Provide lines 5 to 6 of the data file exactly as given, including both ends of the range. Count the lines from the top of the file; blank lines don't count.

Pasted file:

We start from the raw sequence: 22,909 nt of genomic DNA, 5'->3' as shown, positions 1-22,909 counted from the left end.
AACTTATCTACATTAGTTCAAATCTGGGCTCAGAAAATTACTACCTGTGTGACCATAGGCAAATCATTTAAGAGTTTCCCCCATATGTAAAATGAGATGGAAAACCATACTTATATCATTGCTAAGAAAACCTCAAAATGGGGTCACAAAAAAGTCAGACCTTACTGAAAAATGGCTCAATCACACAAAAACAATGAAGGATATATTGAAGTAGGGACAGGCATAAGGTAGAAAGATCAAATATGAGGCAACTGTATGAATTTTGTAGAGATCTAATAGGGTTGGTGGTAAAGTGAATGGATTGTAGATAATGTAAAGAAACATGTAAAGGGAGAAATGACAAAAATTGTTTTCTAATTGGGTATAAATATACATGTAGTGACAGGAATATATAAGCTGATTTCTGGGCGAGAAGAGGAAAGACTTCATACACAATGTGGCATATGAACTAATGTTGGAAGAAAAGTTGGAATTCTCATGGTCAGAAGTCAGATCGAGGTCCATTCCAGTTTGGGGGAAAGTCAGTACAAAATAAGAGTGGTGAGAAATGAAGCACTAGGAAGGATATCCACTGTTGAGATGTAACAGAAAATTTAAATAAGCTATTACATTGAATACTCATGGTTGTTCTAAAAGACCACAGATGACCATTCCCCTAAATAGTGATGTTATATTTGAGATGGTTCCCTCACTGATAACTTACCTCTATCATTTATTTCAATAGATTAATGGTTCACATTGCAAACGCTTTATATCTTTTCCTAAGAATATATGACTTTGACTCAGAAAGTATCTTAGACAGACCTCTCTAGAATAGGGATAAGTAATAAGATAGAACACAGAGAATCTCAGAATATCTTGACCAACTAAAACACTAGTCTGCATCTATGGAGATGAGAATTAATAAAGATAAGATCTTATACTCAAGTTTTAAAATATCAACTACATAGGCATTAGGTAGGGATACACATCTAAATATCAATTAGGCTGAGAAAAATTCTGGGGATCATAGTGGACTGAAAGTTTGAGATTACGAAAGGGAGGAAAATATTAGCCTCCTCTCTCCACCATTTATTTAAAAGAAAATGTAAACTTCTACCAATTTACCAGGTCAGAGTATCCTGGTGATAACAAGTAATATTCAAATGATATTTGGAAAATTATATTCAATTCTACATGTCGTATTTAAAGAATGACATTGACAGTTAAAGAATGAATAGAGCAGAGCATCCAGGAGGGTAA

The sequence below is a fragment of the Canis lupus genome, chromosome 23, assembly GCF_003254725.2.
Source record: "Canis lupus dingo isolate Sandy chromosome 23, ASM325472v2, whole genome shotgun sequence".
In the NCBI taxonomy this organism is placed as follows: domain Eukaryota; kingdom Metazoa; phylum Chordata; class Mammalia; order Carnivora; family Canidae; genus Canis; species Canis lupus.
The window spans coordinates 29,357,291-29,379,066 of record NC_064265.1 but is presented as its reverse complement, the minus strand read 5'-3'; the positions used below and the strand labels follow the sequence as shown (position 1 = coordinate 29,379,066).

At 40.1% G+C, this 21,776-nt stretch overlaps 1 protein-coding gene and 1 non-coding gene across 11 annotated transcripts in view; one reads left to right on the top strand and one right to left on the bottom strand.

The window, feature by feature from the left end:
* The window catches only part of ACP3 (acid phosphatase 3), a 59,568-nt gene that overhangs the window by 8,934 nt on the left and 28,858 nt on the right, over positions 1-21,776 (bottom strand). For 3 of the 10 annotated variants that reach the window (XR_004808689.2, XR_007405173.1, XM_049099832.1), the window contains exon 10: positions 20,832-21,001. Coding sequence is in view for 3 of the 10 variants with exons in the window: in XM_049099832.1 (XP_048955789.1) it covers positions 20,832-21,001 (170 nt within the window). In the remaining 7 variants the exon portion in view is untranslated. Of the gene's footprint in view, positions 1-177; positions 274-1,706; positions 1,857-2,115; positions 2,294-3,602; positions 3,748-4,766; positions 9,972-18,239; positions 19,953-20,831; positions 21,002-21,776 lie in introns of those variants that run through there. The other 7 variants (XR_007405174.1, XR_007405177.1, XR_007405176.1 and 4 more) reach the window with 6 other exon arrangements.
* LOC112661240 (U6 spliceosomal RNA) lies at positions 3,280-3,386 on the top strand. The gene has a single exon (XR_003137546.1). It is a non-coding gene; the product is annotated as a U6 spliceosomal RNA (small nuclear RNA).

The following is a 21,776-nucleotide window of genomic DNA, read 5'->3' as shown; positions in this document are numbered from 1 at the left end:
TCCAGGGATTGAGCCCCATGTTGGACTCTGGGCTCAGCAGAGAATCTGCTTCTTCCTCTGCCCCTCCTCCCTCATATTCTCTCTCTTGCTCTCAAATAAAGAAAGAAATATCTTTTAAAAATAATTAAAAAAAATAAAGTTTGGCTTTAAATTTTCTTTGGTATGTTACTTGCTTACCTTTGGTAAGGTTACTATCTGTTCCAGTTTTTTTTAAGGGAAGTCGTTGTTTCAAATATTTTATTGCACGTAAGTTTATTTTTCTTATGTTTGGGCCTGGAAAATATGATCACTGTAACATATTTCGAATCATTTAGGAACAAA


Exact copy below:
In the NCBI taxonomy this organism is placed as follows: domain Eukaryota; kingdom Metazoa; phylum Chordata; class Mammalia; order Carnivora; family Canidae; genus Canis; species Canis lupus.
The window spans coordinates 29,357,291-29,379,066 of record NC_064265.1 but is presented as its reverse complement, the minus strand read 5'-3'; the positions used below and the strand labels follow the sequence as shown (position 1 = coordinate 29,379,066).